Having a decent set of drum heads on your kit can make the difference between good and bad sounding drums. If you are looking to change all of the heads on your drum kit then I advise that you perform your research beforehand.
There are a number of different forms of drum head available, and knowing the difference between all of the different types is very important.
In this article I’ll be explaining what you need to do in order to select the best drum head for what you’re doing. I’ll explain the difference between specific heads. This will give you a good idea of what to purchase when you change your heads.
Coated heads are most commonly used on snare drums. However many drummers decide to add them to their entire drum kits. This is very common in metal drumming and jazz drumming. Coasted drum skins are the best drum skins to use if you mainly play with brushes or hot rods.
Clear drum skins are definitely the most versatile. They can be used when playing any style of drumming. Clear drum skins have a much more sensitive rebound point than coated heads and are great for drummers that like to play fast drum fills around the kit.
Skins that are placed underneath the drums often get overlooked. Most people only think about the top heads when selecting a drum skin, however the bottom skins are what give the specific drum tone.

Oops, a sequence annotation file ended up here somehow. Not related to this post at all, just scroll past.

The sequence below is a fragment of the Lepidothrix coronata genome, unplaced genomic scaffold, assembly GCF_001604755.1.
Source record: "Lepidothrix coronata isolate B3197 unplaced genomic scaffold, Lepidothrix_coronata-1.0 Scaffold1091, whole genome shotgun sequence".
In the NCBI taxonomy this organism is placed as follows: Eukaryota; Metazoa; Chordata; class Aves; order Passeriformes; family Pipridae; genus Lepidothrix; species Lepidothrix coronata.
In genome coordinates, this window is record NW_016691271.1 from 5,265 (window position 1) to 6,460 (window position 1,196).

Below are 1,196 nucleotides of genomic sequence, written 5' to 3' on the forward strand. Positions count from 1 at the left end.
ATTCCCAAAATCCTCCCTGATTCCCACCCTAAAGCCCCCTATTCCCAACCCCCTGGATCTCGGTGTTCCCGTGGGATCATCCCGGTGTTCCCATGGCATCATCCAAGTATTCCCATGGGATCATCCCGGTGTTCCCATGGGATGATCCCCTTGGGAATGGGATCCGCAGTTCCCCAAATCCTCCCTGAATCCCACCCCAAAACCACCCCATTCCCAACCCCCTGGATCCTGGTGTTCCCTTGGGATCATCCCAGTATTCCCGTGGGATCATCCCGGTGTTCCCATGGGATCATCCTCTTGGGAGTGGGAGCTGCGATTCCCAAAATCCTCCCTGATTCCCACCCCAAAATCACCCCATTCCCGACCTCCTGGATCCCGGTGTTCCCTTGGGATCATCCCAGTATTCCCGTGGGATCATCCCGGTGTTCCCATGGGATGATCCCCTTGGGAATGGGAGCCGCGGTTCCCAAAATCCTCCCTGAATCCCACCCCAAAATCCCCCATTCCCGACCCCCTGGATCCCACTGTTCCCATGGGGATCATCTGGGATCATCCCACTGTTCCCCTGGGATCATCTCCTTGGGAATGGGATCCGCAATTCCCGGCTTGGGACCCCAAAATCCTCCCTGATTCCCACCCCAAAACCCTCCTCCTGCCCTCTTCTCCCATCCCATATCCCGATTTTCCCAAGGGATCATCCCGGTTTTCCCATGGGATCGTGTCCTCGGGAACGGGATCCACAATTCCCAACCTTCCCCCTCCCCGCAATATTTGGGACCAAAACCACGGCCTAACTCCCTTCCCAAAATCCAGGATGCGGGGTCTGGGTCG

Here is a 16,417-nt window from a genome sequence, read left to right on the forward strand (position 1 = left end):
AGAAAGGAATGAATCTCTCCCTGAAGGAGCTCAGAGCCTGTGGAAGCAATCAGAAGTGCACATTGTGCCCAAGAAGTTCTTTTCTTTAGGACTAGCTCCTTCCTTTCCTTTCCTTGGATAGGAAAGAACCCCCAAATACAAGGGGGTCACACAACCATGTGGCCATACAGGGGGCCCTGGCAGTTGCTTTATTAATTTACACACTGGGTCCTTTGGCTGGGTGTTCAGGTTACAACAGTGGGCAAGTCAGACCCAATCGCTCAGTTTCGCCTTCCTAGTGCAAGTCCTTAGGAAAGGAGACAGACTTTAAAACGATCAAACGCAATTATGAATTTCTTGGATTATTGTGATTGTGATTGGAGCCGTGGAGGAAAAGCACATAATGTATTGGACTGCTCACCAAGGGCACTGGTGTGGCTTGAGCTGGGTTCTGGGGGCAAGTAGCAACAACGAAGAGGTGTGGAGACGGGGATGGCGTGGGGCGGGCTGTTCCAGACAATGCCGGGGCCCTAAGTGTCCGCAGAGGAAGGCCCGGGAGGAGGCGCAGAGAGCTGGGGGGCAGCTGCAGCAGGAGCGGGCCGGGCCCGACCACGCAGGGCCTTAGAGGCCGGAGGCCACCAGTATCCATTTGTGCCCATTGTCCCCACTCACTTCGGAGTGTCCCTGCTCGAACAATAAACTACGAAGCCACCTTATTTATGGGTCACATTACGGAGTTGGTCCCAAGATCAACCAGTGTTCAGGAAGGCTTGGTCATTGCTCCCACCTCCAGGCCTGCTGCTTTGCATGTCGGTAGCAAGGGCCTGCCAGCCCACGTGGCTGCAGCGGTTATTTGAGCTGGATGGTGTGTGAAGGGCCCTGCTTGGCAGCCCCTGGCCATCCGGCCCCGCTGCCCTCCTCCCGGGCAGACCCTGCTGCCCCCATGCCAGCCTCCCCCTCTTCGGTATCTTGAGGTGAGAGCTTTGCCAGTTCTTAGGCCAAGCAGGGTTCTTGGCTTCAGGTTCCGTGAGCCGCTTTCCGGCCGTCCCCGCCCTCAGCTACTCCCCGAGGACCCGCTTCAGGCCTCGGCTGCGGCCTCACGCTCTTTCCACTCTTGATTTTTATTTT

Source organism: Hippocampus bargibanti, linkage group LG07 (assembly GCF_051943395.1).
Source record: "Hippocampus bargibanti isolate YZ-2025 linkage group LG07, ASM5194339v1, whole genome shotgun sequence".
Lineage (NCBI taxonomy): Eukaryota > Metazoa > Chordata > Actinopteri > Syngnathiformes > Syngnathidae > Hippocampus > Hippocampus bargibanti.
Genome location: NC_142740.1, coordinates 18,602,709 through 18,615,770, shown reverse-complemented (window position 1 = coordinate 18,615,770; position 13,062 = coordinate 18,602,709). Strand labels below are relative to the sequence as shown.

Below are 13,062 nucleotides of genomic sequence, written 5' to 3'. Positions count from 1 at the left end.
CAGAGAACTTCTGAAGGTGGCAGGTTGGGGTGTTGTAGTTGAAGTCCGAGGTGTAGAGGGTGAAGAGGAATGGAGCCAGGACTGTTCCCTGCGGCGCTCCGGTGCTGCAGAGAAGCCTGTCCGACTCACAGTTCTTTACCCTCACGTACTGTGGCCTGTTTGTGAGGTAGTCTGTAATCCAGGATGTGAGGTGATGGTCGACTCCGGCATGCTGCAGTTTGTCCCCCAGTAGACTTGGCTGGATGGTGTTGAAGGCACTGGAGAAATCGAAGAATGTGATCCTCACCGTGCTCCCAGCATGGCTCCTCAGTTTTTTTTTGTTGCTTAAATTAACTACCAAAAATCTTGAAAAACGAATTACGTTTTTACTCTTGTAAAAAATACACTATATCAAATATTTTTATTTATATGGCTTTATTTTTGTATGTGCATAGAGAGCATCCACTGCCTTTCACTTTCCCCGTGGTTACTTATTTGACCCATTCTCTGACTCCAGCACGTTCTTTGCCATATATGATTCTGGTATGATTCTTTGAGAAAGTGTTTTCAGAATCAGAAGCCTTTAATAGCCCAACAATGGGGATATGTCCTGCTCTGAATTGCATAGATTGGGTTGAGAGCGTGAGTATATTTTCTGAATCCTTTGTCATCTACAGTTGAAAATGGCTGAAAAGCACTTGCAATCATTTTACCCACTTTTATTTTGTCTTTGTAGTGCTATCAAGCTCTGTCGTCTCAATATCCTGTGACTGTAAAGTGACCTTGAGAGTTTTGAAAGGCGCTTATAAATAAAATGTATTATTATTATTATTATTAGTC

The bottom skins can be stretched to give the drummer shorter and longer sustain. The tighter the bottom, the quicker and punchier the sound will be. If the skin is loose then the sound of the drum will sustain for a longer period of time.
Changing a drum head isn’t nearly as complicated as some people may think. The only tool that you will need is a drum key. Once you have this you will be able to loosen all of the lugs on the drums so that the skins can be removed.
When you change a drum head you should always do up the lugs so that they are finger tight. Then you should place the palm of your hand on the centre of the skin and push down until the side crinkle. The lugs should then individually be tightened until the crinkles go away. A drum doesn’t have a set pitch that it should retain; it is all down to personal preference.
It’s generally recommended that the toms move from low to high pitch from the right to left, however you should always feel free to experiment if you want to try to make beats and fills sound different.
Having a good set of skins can make the difference between a good and bad kit. Whether you’re after clear skins or coated, always remember to tighten the bottom skins to the desired pitch. You should hit the skins along the way, with the aim of having a consistent tone throughout the entire drum.
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